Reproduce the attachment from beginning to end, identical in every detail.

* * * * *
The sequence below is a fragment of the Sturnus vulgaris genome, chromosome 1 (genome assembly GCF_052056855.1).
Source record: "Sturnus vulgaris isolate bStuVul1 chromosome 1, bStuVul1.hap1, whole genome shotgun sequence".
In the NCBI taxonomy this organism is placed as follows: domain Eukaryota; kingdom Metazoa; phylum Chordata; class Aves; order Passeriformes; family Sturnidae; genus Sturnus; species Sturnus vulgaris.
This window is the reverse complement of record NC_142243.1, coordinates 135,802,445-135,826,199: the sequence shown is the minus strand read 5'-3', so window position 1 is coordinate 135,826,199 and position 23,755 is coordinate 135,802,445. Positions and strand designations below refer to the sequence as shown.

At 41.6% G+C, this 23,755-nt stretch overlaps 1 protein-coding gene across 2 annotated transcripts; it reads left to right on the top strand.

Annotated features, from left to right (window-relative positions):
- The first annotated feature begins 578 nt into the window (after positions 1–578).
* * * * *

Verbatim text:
The sequence below is a fragment of the Sturnus vulgaris genome, chromosome 1 (genome assembly GCF_052056855.1).
Source record: "Sturnus vulgaris isolate bStuVul1 chromosome 1, bStuVul1.hap1, whole genome shotgun sequence".
In the NCBI taxonomy this organism is placed as follows: domain Eukaryota; kingdom Metazoa; phylum Chordata; class Aves; order Passeriformes; family Sturnidae; genus Sturnus; species Sturnus vulgaris.
This window is the reverse complement of record NC_142243.1, coordinates 135,802,445-135,826,199: the sequence shown is the minus strand read 5'-3', so window position 1 is coordinate 135,826,199 and position 23,755 is coordinate 135,802,445. Positions and strand designations below refer to the sequence as shown.

At 41.6% G+C, this 23,755-nt stretch overlaps 1 protein-coding gene across 2 annotated transcripts; it reads left to right on the top strand.

Annotated features, from left to right (window-relative positions):
- The first annotated feature begins 578 nt into the window (after positions 1–578).